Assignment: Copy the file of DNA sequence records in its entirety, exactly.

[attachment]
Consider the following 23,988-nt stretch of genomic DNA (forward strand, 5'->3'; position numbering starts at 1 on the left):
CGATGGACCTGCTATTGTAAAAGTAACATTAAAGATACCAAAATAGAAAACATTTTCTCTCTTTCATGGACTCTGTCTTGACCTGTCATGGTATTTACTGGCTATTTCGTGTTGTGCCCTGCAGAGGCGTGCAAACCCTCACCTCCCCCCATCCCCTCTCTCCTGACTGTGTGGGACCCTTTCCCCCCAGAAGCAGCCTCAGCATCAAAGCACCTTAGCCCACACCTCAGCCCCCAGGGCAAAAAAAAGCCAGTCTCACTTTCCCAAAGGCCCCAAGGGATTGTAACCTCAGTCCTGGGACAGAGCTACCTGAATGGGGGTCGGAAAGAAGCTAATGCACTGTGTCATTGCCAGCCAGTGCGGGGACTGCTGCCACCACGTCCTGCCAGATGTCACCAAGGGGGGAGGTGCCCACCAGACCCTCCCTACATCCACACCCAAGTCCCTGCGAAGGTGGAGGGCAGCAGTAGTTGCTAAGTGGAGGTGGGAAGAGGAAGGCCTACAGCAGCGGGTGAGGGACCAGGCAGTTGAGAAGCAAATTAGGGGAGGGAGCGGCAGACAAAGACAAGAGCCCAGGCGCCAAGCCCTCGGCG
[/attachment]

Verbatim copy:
Consider the following 23,988-nt stretch of genomic DNA (forward strand, 5'->3'; position numbering starts at 1 on the left):
CGATGGACCTGCTATTGTAAAAGTAACATTAAAGATACCAAAATAGAAAACATTTTCTCTCTTTCATGGACTCTGTCTTGACCTGTCATGGTATTTACTGGCTATTTCGTGTTGTGCCCTGCAGAGGCGTGCAAACCCTCACCTCCCCCCATCCCCTCTCTCCTGACTGTGTGGGACCCTTTCCCCCCAGAAGCAGCCTCAGCATCAAAGCACCTTAGCCCACACCTCAGCCCCCAGGGCAAAAAAAAGCCAGTCTCACTTTCCCAAAGGCCCCAAGGGATTGTAACCTCAGTCCTGGGACAGAGCTACCTGAATGGGGGTCGGAAAGAAGCTAATGCACTGTGTCATTGCCAGCCAGTGCGGGGACTGCTGCCACCACGTCCTGCCAGATGTCACCAAGGGGGGAGGTGCCCACCAGACCCTCCCTACATCCACACCCAAGTCCCTGCGAAGGTGGAGGGCAGCAGTAGTTGCTAAGTGGAGGTGGGAAGAGGAAGGCCTACAGCAGCGGGTGAGGGACCAGGCAGTTGAGAAGCAAATTAGGGGAGGGAGCGGCAGACAAAGACAAGAGCCCAGGCGCCAAGCCCTCGGCG